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George and Eileen Anderson
A year of voluntary work in Jerusalem produces its own problems. Such as replacing the necessities of life in an unfamiliar environment.
I hesitate (George writing this bit) to go into details. Suffice it to say that Eileen was in search of an undergarment normally known by its three-letter abbreviation.
We were horrified to discover that the Co-op near the top of King George Street sold the devices for 250 shekels. Flimsy bits of nonsense they were, too. Intended for persons dieted down to resemble broomsticks with speedbumps, rather than normal cuddly females as God designed them.
Reasoning that the lower classes, the significantly mature and the religiously Orthodox probably avoided the teenyboppers' lingerie department and patronised something more discrete and less expensive, I suggested prowling through the Mahaneh Yehudah market and sussing out one of the murky bazaars that lurked behind the shekel-shekel hurly-burly of its two main lanes.
Sure enough, in the tactful gloom of a covered alleyway was a tiny haberdashery emporium, presided over by a wizened Israeli gnome. The glint in his eye suggested many years' experience of sizing up his customers' dimensions with unerring accuracy.
In retrospect, it's hard to decide whether his total lack of English and our rudimentary Hebrew was a drawback or an asset. At least our linguistic shortcomings prevented the conversation from plumbing the depths of ribaldry. And, sadly, stopped me from trotting out the old chestnut of 'What bust, madam?', 'Nothing, it just wore out'.
Finally, having compared the construction details of most of his stock-in-trade with the undeniable magnificence of his customer, he selected two superb examples of the unmentionable-garment-makers' art, and we began some serious bargaining.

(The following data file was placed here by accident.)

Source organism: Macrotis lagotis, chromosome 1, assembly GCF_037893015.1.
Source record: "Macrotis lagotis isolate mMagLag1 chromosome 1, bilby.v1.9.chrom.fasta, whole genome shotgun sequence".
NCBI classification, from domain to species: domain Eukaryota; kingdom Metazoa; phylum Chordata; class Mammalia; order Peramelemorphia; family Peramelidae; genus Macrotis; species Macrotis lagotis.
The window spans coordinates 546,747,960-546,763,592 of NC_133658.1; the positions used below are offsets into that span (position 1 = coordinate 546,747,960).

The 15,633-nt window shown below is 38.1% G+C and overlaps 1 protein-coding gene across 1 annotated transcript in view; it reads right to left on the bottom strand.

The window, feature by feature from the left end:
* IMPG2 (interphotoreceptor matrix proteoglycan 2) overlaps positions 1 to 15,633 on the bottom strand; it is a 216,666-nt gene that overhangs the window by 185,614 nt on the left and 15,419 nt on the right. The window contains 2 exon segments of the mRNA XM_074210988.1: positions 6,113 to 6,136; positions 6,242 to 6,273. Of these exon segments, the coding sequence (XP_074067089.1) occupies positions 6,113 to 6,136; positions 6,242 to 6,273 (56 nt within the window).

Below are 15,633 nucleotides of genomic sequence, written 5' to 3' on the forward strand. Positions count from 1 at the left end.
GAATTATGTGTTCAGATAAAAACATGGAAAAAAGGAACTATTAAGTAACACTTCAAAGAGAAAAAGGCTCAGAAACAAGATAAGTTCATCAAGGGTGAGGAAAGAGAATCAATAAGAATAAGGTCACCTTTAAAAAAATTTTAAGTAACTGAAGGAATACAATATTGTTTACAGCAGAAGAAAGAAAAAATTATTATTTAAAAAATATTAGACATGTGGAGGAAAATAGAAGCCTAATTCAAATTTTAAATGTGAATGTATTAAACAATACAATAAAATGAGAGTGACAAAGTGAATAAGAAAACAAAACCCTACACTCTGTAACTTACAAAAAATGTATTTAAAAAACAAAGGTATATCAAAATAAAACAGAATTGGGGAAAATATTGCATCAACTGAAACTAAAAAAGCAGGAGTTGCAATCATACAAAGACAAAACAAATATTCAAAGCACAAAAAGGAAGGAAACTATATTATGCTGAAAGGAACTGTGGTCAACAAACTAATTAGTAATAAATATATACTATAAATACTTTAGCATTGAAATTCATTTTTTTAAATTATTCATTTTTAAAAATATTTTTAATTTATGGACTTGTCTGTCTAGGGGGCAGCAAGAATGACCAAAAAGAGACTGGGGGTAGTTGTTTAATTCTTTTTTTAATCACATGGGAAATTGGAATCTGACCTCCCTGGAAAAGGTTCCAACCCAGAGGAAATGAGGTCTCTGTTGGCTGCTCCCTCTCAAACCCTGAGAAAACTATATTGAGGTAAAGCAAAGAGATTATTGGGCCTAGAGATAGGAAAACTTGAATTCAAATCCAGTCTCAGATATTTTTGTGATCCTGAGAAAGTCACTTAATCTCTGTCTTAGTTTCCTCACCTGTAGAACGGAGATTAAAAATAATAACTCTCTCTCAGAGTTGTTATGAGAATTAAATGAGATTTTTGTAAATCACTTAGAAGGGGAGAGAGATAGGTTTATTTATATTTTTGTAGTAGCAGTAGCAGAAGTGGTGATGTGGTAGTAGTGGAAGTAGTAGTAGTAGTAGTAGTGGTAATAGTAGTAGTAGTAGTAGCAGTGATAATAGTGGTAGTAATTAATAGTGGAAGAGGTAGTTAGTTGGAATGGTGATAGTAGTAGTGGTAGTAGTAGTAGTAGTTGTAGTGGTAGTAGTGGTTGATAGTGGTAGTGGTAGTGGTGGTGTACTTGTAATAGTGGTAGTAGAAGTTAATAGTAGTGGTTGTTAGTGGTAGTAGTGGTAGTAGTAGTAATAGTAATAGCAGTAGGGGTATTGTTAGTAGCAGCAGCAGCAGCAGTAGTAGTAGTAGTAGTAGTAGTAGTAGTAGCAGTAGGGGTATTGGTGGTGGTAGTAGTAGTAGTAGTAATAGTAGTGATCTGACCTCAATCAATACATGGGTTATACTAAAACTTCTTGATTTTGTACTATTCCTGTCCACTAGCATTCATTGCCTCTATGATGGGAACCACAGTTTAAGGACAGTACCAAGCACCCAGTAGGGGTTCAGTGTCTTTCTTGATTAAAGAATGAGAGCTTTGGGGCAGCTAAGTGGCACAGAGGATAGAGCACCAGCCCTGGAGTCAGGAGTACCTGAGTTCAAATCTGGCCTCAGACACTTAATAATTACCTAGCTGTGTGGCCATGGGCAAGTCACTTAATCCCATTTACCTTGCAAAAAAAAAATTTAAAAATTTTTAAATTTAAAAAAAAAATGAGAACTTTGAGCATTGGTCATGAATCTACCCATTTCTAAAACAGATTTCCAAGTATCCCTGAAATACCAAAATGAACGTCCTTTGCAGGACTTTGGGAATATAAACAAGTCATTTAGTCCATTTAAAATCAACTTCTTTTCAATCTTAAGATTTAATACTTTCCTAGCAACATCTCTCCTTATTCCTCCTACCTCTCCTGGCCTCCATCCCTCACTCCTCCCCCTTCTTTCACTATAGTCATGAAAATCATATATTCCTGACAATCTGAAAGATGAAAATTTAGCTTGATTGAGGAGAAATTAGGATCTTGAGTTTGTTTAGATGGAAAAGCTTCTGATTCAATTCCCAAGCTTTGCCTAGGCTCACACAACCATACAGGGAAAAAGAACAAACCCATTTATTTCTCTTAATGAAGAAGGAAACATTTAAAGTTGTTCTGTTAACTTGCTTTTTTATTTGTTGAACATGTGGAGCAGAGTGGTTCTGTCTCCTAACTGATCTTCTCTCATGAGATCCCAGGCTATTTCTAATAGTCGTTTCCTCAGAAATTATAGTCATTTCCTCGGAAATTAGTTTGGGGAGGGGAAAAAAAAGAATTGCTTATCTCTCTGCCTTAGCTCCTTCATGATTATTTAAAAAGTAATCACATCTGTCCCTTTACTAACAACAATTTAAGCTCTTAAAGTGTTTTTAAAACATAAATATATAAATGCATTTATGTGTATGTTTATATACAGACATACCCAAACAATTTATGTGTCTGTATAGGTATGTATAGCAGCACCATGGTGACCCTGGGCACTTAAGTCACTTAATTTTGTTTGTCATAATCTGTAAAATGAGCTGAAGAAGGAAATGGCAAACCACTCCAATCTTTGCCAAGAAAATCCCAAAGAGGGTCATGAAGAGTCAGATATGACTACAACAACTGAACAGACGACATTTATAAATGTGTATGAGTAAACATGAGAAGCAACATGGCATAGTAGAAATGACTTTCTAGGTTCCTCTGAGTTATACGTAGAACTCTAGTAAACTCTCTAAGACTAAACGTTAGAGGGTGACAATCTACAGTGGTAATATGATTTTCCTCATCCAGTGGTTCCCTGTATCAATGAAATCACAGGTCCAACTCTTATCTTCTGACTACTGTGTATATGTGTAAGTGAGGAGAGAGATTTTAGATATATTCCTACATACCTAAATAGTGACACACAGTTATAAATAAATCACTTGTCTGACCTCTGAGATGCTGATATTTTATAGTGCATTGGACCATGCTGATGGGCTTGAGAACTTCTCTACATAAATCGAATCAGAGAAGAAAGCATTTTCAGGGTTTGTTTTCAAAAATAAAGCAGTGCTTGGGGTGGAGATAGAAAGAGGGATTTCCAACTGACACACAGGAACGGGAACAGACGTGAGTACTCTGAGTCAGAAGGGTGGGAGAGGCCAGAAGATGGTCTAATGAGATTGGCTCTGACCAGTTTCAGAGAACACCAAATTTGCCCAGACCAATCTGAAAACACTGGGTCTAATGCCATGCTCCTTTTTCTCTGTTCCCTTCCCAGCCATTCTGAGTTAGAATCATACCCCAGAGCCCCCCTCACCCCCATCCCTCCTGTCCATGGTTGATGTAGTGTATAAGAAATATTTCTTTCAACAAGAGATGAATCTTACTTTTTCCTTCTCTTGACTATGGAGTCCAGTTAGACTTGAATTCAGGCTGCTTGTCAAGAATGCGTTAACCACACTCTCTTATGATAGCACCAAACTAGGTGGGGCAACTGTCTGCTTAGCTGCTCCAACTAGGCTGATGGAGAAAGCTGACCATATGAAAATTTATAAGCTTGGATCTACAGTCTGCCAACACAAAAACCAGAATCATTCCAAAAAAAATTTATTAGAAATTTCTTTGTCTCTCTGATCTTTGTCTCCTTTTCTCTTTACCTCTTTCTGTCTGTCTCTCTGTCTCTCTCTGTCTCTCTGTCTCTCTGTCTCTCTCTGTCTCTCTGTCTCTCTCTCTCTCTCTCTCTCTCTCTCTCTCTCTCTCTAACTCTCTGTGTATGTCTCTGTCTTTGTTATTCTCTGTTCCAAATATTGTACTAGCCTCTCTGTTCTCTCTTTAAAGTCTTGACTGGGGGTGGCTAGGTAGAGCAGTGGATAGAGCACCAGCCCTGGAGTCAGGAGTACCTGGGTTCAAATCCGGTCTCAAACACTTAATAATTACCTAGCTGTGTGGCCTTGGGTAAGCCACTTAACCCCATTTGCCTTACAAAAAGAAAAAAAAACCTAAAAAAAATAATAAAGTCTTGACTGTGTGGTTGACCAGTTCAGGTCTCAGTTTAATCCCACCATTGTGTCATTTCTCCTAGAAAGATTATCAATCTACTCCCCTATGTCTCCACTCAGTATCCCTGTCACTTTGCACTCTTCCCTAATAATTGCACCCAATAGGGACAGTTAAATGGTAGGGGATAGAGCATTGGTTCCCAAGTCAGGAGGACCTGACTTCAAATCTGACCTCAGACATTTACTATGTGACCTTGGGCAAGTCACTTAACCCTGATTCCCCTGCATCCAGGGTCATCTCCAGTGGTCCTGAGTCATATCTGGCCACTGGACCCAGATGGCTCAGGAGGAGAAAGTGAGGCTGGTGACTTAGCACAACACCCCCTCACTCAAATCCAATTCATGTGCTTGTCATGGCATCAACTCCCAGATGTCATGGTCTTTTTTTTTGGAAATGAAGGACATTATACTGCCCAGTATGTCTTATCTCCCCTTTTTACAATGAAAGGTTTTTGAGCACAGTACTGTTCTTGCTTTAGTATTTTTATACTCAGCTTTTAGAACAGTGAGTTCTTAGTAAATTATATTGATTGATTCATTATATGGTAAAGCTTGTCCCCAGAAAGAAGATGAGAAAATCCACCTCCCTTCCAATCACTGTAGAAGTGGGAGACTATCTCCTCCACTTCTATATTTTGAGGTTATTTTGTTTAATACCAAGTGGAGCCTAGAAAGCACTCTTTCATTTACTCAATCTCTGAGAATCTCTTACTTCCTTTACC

The worthy salesgentleperson, in true Middle Eastern tradition, assures me (he has rightly guessed that a compulsive chauvinist of my vintage holds the cash) that these items are cheaper if we buy two at a time, and he opens the bidding at 180 shekels each.
That's ridiculous. He knows it, we know it, and he knows that we know he knows it.
I counter with 20 shekels each, which causes him to pause for afternoon prayers. He implores the heavens that life may be bad but, oy vey, surely not that bad already.
And with much fractured Hebrew, my appeals to poverty and ten starving children sobbing plaintively at home, his exhortations that madam will be transformed into the veritable epitome of a security guard's dilemma - we settle amicably on 60 shekels for one. We leave his diminutive establishment clutching an anonymous brown paper bag. His promises ring in our ears, to the effect that, should the item in question be too large or too small (or conversely, my lady-wife and, shall we say, bosom companion of some 43 street-legal years, should she be too small or too large) he will gladly exchange the article, but mercifully not the spouse, for something more outstanding until satisfaction is achieved.
Flushed with success we take a 38 bus into the heart of the Old City and enjoy a well-earned pizza.
That's our version of the event, and we would solemnly affirm that almost every word is true.
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